Louisiana currently strips 71,000 residents of their right to vote because they are on probation or parole following a felony conviction. This practice hits African-Americans hardest. More broadly, it violates the rights all Louisianans are guaranteed under the state’s 1974 Constitution.
Fortunately, elected officials have an opportunity to begin remedying this injustice through a bill before the Legislature. That bill, which state Rep. Patricia Haynes Smith, D-Baton Rouge, filed as HB 265, would reduce the time that probationers and parolees would have their voting rights suspended.
This is a critical step toward honoring the spirit of the state’s constitution. As my research demonstrates, the 1974 Constitution dramatically expanded individual rights. In short, it gave legal weight to the civil rights movement. I drew upon this research in an amicus brief that I filed with other historians to support Voice of the Experienced (VOTE)’s legal challenge to Louisiana’s disfranchisement of probationers and parolees.
Since the Louisiana Court of Appeal for the First Circuit rejected that challenge last week, there is a pressing need for legislative action to uphold the constitution.
Our brief examines the 1974 Constitution through the eyes of the voters who ratified it. We reviewed information available to voters before the April 1974 ratification vote, statements from the constitution’s supporters and critics, and post-election analyses of voter behavior. Our findings were clear: the voters who approved the constitution intended it to expand individual rights in general and voting rights in particular, including for those on probation and parole.
The 1974 Constitution replaced the 1921 Constitution, which was a Jim Crow framework that restricted voting rights to maintain white supremacy. It did this in part by permanently disfranchising individuals with felony convictions who had not received pardons. Since the state routinely convicted African Americans unfairly, this and other provisions ruthlessly suppressed black voting. By 1922, Louisiana had only 598 registered black voters.
The 1974 Constitution made a stark break from this past by codifying a new, expansive conception of rights. The key provision in relation to HB 265 permits the state to suspend voting rights only while a person is “under an order of imprisonment for conviction of a felony.”
Archival materials indicate that the voters in 1974 would have had almost no access to information suggesting that the constitution would prevent probationers or parolees from voting. Rather, available information either directly or indirectly stated that the constitution enfranchised individuals with felony convictions upon their release from prison.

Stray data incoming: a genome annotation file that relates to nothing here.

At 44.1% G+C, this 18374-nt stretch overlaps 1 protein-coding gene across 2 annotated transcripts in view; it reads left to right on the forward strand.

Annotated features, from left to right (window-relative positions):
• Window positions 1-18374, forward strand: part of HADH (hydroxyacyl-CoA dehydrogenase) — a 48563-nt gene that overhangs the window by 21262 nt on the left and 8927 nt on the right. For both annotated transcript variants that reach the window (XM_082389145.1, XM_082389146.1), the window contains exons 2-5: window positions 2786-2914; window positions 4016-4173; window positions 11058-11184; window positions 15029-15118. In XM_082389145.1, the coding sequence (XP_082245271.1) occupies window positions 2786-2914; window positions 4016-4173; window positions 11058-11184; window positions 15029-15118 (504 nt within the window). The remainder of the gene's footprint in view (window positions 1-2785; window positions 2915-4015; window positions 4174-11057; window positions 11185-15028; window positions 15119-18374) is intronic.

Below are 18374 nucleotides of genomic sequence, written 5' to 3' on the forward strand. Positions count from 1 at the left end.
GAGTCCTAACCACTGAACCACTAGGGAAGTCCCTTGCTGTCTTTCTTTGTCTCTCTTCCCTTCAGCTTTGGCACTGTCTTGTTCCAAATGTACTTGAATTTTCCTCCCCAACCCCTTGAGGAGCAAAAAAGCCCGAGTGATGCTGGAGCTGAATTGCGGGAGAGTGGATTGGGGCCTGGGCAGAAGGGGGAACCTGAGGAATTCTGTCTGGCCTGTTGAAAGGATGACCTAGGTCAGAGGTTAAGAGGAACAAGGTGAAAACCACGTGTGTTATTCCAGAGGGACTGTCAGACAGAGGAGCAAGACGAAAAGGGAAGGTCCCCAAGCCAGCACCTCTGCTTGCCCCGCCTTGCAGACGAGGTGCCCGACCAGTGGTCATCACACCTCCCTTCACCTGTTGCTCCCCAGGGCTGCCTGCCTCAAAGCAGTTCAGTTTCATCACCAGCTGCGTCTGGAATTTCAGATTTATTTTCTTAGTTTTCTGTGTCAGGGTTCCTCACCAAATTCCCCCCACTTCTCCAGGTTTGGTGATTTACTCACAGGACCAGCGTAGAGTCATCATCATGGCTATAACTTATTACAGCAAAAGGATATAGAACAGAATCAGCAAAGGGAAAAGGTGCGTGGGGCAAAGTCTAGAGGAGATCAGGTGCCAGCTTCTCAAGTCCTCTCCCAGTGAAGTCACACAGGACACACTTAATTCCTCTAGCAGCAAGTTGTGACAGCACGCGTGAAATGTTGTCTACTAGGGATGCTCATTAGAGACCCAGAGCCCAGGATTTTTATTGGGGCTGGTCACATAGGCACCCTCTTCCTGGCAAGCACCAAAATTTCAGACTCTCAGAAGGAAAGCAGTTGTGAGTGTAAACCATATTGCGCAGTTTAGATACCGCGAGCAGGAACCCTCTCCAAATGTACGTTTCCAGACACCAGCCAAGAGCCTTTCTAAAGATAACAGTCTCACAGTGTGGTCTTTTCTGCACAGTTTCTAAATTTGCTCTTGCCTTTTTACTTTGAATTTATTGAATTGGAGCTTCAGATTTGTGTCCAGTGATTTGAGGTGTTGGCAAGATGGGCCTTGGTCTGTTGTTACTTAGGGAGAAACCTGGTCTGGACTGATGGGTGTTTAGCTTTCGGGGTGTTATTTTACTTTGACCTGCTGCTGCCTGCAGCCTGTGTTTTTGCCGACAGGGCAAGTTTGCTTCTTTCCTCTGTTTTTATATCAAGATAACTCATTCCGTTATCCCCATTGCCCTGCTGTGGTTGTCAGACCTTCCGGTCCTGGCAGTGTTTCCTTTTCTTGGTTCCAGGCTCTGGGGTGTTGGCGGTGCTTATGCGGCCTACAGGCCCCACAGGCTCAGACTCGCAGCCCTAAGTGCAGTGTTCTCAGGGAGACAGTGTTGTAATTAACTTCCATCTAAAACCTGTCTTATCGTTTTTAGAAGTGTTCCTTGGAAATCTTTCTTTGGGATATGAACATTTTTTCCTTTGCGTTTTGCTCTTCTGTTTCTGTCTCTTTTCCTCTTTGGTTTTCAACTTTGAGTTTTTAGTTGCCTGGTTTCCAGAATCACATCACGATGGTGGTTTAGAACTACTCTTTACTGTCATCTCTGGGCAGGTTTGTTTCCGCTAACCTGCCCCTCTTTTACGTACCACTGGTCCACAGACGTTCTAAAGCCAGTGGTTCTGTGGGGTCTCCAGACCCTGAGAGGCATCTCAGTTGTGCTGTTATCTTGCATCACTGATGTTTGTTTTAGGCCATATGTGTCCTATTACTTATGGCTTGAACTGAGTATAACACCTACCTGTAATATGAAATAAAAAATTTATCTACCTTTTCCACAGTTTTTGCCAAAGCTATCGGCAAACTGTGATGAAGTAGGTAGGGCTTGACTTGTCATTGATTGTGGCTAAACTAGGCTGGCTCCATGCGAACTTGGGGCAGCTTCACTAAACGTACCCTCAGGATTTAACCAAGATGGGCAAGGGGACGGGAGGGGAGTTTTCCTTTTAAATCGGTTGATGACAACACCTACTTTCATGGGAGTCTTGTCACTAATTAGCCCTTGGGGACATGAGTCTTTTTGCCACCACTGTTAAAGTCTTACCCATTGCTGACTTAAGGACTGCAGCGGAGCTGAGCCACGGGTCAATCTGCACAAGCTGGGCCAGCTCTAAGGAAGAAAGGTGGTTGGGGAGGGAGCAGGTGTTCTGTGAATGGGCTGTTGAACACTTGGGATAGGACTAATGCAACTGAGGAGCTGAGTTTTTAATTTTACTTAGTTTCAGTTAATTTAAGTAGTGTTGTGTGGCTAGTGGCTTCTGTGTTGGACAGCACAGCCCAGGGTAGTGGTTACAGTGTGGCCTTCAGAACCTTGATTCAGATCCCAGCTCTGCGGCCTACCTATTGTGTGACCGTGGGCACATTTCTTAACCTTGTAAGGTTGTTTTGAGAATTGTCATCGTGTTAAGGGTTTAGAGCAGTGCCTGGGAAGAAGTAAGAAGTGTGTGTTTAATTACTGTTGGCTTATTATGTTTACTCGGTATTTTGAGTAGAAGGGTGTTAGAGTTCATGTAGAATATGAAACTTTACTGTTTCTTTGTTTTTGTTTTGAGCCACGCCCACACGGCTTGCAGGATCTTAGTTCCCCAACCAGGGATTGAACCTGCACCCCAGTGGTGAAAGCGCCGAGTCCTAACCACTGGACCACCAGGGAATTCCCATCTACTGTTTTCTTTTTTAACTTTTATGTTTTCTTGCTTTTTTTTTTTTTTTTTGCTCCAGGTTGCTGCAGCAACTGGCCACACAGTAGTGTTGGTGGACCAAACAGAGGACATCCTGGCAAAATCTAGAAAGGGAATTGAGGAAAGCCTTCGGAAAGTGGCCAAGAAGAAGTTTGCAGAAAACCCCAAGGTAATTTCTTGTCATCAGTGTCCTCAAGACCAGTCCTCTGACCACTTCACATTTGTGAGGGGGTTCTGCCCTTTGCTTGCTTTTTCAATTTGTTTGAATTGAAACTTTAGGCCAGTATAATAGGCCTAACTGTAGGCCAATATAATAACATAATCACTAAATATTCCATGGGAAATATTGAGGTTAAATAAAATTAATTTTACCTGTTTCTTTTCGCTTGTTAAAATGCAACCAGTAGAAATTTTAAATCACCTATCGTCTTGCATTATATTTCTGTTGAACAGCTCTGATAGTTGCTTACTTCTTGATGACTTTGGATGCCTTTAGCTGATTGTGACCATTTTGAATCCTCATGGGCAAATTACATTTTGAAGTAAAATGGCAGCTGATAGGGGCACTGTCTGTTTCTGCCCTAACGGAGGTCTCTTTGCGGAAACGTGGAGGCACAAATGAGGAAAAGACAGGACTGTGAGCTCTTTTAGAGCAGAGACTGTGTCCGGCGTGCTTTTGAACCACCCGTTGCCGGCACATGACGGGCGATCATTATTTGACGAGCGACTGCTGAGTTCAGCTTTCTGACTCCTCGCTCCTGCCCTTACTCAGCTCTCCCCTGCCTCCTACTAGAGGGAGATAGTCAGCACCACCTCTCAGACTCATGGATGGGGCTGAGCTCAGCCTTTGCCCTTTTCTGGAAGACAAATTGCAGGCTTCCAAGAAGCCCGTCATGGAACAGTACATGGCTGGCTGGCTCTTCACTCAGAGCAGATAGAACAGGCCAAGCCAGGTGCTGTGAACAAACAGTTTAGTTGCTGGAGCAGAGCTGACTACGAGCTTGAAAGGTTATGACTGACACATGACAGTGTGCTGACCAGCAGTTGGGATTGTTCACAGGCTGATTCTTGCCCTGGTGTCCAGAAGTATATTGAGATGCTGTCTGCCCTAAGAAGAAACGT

Consider, for example, the guide that the Public Affairs Research Council of Louisiana distributed statewide in February 1974. Noting a general expansion of “Individual Rights,” PAR stated that the proposed constitution extended the right vote to all those not currently incarcerated. A Louisiana League of Women Voters pamphlet similarly explained that the constitution “guarantees every citizen fundamental rights,” including the “RIGHT TO VOTE.” The largest Crescent City group to support the constitution also believed it guaranteed voting rights for the formerly incarcerated, as did one of the constitution’s fiercest critics: the Metropolitan Crime Commission of New Orleans.
These perceptions mirrored broader observations that the constitution expanded individual rights. The Louisiana Catholic Conference endorsed the constitution because its Declaration of Rights “was the most advanced in the South and possibly the nation.” African-Americans, whose support was critical to the constitution’s passage, supported it because it expanded voting rights.
The 1974 Constitution responded and contributed to the civil rights revolution, which extended rights to numerous groups previously excluded from full citizenship. The right to vote for formerly incarcerated individuals was among those rights that Louisiana affirmed with the constitution’s ratification.
HB 265 moves Louisiana closer to upholding its constitution and righting a historical wrong. While the bill continues to unnecessarily limit the voting rights of those formerly incarcerated, it is nevertheless a significant step toward a more just future.
New Orleans native Walter C. Stern is a historian and assistant professor of Educational Policy Studies at University of Wisconsin–Madison. He is the author of "Race and Education in New Orleans: Creating the Segregated City, 1764-1960."